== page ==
- Elizabeth Warren: US Senator (2013-present) from Massachusetts. Warren is considered one of the leading progressive Democrats in the Senate, and gained national attention and acclaim in early 2017, when she was disciplined by Senate Majority Leader Mitch McConnell for reading a letter from Coretta Scott King which McConnell claimed impugned the character of then-Senator Jeff Sessions. However, Warren has been targeted by Trump and other Republicans for her claims of Native American heritage, and her attempts at damage control have been clumsy. Her major policy proposals include a wealth tax on the most financially well-off. Warren is popular with progressives, but has weaknesses, including her handling of the heritage scandal and her overwhelming unpopularity with major Democratic donors. If elected, she would be the first female President.
- Julian Castro: Former Mayor of San Antonio (2009-2014), Secretary of Housing and Urban Development (2014-2017), from Texas. Castro is campaigning as a technocrat, with a similar style to the centrist New Democrats which dominated the party in the 1990s. He has promised to make the first year of college more affordable, and to expand opportunities for working and middle-class families to gain education and skills. If elected he would be the first Hispanic President, as well as the first President elected from the Cabinet since Herbert Hoover. His weaknesses are a lack of name recognition and the fact that, being a centrist at a time when progressivism and nationalism are both the main ideological forces among the parties' bases, Castro is unlikely to inspire many.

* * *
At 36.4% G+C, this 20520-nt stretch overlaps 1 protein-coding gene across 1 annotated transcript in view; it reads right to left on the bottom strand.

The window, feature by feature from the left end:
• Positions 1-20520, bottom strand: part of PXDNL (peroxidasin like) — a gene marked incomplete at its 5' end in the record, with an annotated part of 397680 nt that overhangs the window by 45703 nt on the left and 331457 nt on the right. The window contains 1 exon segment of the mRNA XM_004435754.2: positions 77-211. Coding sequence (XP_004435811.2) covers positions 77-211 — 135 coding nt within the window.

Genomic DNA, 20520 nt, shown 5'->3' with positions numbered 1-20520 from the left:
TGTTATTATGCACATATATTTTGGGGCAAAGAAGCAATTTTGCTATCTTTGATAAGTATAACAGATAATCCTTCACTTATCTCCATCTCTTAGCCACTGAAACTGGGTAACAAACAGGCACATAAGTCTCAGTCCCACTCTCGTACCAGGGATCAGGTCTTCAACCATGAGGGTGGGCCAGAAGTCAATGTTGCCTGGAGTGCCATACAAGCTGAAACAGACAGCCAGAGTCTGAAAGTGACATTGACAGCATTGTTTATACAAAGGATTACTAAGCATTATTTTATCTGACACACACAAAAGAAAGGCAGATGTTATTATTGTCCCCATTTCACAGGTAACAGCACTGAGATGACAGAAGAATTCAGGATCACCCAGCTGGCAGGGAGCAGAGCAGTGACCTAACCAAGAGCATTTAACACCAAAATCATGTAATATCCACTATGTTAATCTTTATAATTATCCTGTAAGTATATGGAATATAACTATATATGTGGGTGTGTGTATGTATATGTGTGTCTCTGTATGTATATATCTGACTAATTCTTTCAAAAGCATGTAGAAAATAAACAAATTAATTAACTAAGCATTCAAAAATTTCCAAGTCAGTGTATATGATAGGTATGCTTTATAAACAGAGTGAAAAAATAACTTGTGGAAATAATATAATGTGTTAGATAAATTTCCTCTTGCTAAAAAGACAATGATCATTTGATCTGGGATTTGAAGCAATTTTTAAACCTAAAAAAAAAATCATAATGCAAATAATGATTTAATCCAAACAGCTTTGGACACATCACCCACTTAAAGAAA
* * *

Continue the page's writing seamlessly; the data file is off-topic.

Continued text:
- Tulsi Gabbard: US Representative (2013-present) from Hawaii. Gabbard came to national prominence by endorsing Bernie Sanders for President in the 2016 primaries, and for giving a well-received speech at the 2016 Democratic National Convention. Gabbard has positioned herself as an anti-interventionist progressive since that time, and likely seeks to gain the support of the coalition Bernie Sanders was able to build to support him in 2016 as her core support. However, Gabbard's progressive credentials have been called into question: her record on LGBT rights is spotty, her opposition to war and interventionism is inconsistent, and her strong support for Hindu nationalist groups and especially India's controversial leader Narendra Modi has garnered significant criticism. If elected, Gabbard would be the first female President, the first Hindu President (and consequently the first non-Christian President), and the first President of Samoan descent, as well as the first President since James Garfield to be elected from the House of Representatives.
- Kirsten Gillibrand: US Senator (2009-present) and former US Representative (2007-2009), from New York. Gillibrand's campaign has sought to stake out a place for her between the centrist and progressive wings of the Democratic Party, and can be described as essentially a social liberal campaign. She has emphasized creating economic opportunity, making education affordable, and establishing Medicare For All. Her primary weakness is her inconsistency, having altered her positions repeatedly on multiple key issues. She is viewed by some progressives as essentially a repeat of Hillary Clinton, and would struggle to gain their support. If elected, she would be the first female President.